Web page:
They are very welcome although the dogs are not happy they are our tenants at the Home by the Sea.

The frogs try to get the favourite spot on the edge of the potplant as this helps them catch the moths that frequent our lawn at night, as modelled here by Esmeralda.

australia green tree frog in garden pot

Australian Green Tree Frogs

These frogs have an ability to change the colour of their skin according to the surface they are sitting on. Sometimes bright green, othertimes brown.

Their skin also emits secretions should they be eaten by a predator. The secretions in the skin taste awful and make a predator, such as a dog vomit, and suffer depression for up to 60 minutes.

Schnauzer Dogs sitting at door
Credit: Facebook

Of course, the dogs had to test the theory. The new puppy couldn’t resist picking the frog up in its mouth. As well as the protective secretions, frogs have another defence. They scream, they wail. It is a sound that brings us running to rescue them. But we don’t touch them!

Safety with Frogs

Human TOUCH can burn a frog’s skin if we pick it up with dry hands.

WET YOUR HANDS WHEN HANDLING A FROG.

[And do not touch toads without gloves. They are toxic!]

The vomit has been cleaned up and the depression lasted for a hour. A textbook example of the frog’s skin secretions at work, protecting it from being eaten by predators.

Here is a list of the frogs found in our area. At present we have around 8 -10 in our yard. The recent rains have delighted them.

1.Limnodynastes peronii : Brown-striped Frog 6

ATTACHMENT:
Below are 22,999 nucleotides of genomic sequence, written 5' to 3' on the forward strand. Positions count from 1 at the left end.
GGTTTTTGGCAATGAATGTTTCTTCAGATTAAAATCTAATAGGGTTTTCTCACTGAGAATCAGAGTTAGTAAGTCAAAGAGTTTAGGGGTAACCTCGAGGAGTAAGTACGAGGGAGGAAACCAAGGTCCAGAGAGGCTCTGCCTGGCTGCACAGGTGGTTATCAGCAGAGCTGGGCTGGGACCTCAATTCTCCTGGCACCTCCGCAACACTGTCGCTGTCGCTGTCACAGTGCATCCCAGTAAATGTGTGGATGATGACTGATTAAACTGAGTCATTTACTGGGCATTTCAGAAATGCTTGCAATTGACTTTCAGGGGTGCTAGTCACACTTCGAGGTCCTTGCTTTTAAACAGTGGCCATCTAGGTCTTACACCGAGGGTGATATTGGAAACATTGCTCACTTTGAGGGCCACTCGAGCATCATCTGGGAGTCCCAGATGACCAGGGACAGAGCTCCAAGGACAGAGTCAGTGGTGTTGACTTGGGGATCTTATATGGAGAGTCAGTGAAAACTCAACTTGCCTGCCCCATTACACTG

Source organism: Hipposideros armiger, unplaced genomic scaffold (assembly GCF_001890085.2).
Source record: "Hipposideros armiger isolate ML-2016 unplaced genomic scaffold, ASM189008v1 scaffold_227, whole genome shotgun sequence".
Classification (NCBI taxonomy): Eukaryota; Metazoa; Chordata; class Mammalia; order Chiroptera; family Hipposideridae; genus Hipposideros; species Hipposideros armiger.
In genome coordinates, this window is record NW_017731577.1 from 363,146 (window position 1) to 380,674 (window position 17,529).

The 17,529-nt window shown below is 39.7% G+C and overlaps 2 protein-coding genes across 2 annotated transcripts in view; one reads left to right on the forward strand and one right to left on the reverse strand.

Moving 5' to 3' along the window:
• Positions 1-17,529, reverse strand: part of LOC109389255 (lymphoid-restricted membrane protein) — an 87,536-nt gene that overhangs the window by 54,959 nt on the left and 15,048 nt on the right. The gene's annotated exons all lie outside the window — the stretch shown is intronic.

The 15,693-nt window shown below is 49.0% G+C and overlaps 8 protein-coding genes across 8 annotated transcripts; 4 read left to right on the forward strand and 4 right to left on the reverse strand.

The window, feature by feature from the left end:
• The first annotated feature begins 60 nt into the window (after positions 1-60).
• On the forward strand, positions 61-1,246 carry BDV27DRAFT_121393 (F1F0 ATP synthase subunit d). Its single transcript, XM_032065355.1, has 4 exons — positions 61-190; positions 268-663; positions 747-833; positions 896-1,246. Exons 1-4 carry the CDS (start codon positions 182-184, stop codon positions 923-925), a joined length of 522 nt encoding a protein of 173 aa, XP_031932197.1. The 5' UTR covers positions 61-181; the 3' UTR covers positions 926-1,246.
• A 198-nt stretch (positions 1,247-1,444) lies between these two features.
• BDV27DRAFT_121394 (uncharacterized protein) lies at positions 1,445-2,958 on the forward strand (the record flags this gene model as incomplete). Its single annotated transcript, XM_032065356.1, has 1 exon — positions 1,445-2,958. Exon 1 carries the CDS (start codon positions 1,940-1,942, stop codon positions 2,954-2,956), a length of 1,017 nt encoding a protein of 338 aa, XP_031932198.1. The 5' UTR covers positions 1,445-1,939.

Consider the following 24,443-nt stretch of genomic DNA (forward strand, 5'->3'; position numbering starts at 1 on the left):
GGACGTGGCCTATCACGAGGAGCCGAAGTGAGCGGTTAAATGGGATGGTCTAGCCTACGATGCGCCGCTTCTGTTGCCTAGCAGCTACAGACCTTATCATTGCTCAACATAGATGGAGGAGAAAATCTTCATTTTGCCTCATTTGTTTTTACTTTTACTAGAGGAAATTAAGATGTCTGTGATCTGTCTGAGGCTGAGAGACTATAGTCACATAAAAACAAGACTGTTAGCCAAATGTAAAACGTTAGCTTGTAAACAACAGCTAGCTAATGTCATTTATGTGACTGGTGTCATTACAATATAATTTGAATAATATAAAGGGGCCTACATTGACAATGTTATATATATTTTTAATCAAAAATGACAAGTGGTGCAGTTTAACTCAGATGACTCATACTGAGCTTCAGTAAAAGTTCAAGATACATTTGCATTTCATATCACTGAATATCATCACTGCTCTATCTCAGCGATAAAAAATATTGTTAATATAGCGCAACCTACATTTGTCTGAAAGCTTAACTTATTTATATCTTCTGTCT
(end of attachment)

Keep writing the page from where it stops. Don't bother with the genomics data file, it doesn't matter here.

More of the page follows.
2.Limnodynastes terraereginae : Northern Banjo Frog1
3.Litoria caerulea : Green Tree Frog4
4.Litoria fallax : Eastern Dwarf Tree Frog3
5.Litoria gracilenta : Dainty Green Tree Frog4
6.Platyplectrum ornatum : Ornate Burrowing Frog2
7.Pseudophryne major : Large Toadlet4
8.Rhinella marina : Cane Toad5
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animals, environment

Opening a Bee Hotel

purple Pea flowers

One of every three bites of food we eat is derived from plants pollinated by bees. And bees are in trouble worldwide.

Stingless Native bees on a paperbark tree

As pollinators, bees along with other insects play an essential role for our gardens and plants, fertilizing plants so they may begin producing fruit and seeds. Bees are very important because:

  • 70 of the top 100 most popular food crops are pollinated by bees
  • 80% of all flowering plants on earth and pollinated by bees
Photo by Pixabay on Pexels.com

Pesticides, parasites and climate change are diminishing bee populations worldwide and we can help them.

How?

We can help them with organic gardening practices, planting flowers to attract them and provide them with shelter, so at the Home by the Sea is opening a Bee Hotel.

Someone staying overnight
Stove cooking kitchen design
food

Pavlova – a Perfect Dessert for Celebrations

Traditional Australian Pavlova

The Pavlova recipe I make is an old recipe taken from my trusty Aussie Women’s Weekly Recipe book. *(Page 32 is a tomato veal dish, Peggy!)

This book that was gifted to me in 1979, by my Mother. 41 years later, with its spine tatted and broken, this book continues to reveal recipe secrets I have yet to make.

nostalgic greeting with words Love Mum 1979
My Christmas gift the year after I left home

Pavlova Recipe

Following is the recipe I use, although I don’t use a piping bag to make the edges.

I just dump the meringue mix on to a lined baking sheet and form it into a makeshift circle, by dragging around the edges from base to tip with a broad spatula. It is less fuss, and noone wants too much fuss in the kitchen, when the mercury soars in summertime!

Australian Womens weekly pavlova recipe

Pavlova Cooking Tips

I cook my Pavlova in an oven set on 150 degees C. (300 degrees F.) for around 35 – 40 minutes. Then I will leave the pavlova to cool in the oven.

Once the Pavlova has finished its cooking time, I turn the oven off, and place a wooden spoon in the door to allow some heat to escape, but not all the heat, at once. This extended minimal heat is enough to dry the outer shell of the Pavlova whilst allowing the middle to be all soft and gooey.

It ends up quite rustic looking but leaves a crater or depression in the top into which you can place your fruits, custard or cream, or all three.

Photo by Sandra Filipe on Pexels.com